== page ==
But this is their first time out. When they get this thing working right it's going to be incredible.
As it is, the audience go bananas. "Take Me To The River" is perfect for this setting, with McDonald's wailing soul vocals setting the right mood for Byrne's vocals to slip into. "Life During Wartime" is the topper, with every one onstage pumping out a continuous, single-minded flow of sound. Up front amongst the hardcore fans, a large group shout out the chorus at the top of their lungs: "This ain't no Mudd Club, no CBGB's." Probably none of them have ever been anywhere near the Mudd Club. Which is just the point — there's a lot of resentment about the way such places, seen from afar, are imbued by the media with the patina of hipness. Byrne hit a deep nerve there.
The crowd does it again on the lines "This ain't no party, this ain't no disco." Byrne hears them and makes a face that says "hmm, impressive." And it is.
The set is powerful, mostly familiar, ranging over all the albums though short-changing the last one slightly. What a legacy of songs he'll leave, tightly executed, brilliantly constructed gems too numerous to list.
The Attractions keep getting hotter, and they are definitely pouring it out for this crowd. They blast, they pound. Their wall of sound keeps getting higher, thicker, more solid. Bruce Thomas turns his bass into a lead instrument. Steve Nieve plays his fingers off, sounding like five organs at once. They are all unstoppable.
Instrumentally, Costello keeps up with them, but it's as a vocalist that he's really grown. I've seen him be more dramatic. The spite and venom seem to be going out of him. What he does better now is project a bigger, clearer and more complete picture of himself. From "Alison" to "Two Little Hitters" to "You'll Never Be A Man," a new one, the emotional shadings are more distinct, the feelings underlying the songs more palpable.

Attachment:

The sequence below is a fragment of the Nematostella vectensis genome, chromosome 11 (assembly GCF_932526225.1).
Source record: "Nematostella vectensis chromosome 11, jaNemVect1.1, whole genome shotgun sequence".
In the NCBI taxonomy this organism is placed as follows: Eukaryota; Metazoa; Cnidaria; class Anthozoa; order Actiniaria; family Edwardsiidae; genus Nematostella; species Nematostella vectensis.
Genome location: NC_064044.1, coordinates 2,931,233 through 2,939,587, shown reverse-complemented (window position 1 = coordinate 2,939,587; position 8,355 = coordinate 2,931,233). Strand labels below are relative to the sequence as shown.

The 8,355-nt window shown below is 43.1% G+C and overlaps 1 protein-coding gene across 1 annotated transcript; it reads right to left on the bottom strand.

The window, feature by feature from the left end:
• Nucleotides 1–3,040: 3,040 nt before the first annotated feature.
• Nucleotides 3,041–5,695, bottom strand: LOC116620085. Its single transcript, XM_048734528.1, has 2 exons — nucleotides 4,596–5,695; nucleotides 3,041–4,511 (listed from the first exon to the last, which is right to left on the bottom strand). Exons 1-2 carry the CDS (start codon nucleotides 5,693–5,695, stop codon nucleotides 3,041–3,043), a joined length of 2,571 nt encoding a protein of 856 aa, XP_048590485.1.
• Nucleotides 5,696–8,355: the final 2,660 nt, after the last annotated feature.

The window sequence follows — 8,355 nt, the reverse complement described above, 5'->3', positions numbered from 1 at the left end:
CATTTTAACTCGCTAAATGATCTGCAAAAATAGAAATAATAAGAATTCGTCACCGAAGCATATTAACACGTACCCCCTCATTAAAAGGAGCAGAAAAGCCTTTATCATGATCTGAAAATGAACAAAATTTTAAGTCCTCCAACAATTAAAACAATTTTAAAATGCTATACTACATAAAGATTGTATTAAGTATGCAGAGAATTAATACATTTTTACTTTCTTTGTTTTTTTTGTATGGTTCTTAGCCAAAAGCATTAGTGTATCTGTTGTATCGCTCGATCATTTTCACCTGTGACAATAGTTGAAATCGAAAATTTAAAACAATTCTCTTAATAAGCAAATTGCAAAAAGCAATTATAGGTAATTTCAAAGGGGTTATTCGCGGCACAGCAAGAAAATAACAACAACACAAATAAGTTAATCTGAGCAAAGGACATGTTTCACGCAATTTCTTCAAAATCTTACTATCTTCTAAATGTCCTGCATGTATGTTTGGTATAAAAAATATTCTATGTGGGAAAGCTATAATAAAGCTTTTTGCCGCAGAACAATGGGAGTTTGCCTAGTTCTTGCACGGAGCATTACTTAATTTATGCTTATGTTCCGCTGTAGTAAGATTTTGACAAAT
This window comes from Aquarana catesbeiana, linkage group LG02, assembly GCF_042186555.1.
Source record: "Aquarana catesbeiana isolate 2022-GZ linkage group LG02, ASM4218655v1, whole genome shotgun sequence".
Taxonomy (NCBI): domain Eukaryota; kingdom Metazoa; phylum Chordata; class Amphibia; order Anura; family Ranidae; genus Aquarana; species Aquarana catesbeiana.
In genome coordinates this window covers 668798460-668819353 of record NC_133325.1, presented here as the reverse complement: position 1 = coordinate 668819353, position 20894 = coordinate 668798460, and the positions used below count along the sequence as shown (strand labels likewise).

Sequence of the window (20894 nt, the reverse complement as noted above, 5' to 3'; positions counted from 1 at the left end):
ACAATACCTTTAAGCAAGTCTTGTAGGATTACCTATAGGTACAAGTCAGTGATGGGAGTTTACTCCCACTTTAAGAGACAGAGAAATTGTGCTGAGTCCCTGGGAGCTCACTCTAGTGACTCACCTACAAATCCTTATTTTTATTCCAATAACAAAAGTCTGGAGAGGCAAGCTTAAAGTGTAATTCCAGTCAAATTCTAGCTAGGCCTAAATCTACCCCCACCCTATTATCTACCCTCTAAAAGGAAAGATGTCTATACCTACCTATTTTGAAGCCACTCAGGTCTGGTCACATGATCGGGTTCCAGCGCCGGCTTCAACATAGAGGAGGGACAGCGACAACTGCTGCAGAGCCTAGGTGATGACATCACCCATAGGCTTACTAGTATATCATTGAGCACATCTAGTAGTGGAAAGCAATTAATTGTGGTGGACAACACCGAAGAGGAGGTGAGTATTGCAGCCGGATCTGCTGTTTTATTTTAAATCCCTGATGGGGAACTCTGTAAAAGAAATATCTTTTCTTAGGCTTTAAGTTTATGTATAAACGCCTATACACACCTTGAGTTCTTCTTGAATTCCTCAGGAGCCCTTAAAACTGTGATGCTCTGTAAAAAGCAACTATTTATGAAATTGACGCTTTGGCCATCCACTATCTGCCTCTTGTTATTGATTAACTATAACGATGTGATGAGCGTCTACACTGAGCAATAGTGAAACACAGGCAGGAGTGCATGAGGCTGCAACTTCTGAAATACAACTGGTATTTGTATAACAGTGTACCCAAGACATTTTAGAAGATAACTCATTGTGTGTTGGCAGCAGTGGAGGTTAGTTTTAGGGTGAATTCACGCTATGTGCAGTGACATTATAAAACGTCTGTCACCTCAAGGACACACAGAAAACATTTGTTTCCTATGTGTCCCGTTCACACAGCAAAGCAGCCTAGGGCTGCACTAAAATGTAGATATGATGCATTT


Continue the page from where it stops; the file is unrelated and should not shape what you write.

A fundamental difference in approach separates Costello's performance from everything that had gone earlier. All the others tried, in one way or another, to entertain and to please. Costello couldn't care less about that, and didn't play to the audience at all. He's here to make his points, to deliver his ultimatums to the world, with no attempt to ingratiate. He just lays it out, take it or leave it.
I'll take it. So apparently, will a lot of other people. Unlovable, Costello is still widely loved; or at least held in high esteem.
The last encore is "(What's So Funny About) Peace Love and Understanding." This ain't no Woodstock, obviously.
At the end I was exhausted, strung out, totally used up. It wasn't just the physical strain of the circumstances — the heat and dust all day, the volume, surging crowds and neck strain all night. This was a mental battle. The size and shape of these outdoor marathons make them difficult places in which to experience music. Most of the day was merely a prelude to the final three acts.
But there was the drama of contrast produced here: The B-52's' revelling in image rubbing up against Talking Heads' rhythm departure crashing into Costello's defiant pose. Sparks did fly.
But sparks are transient. Rock festivals are business. As I walked out of Mosport, past the backstage area, one last photographer was squaring off against one last security goon, trying to get near the stage. He didn't have the right pass.
Colour codes are forever.
New Musical Express, September 6, 1980
Photos by Joe Stevens.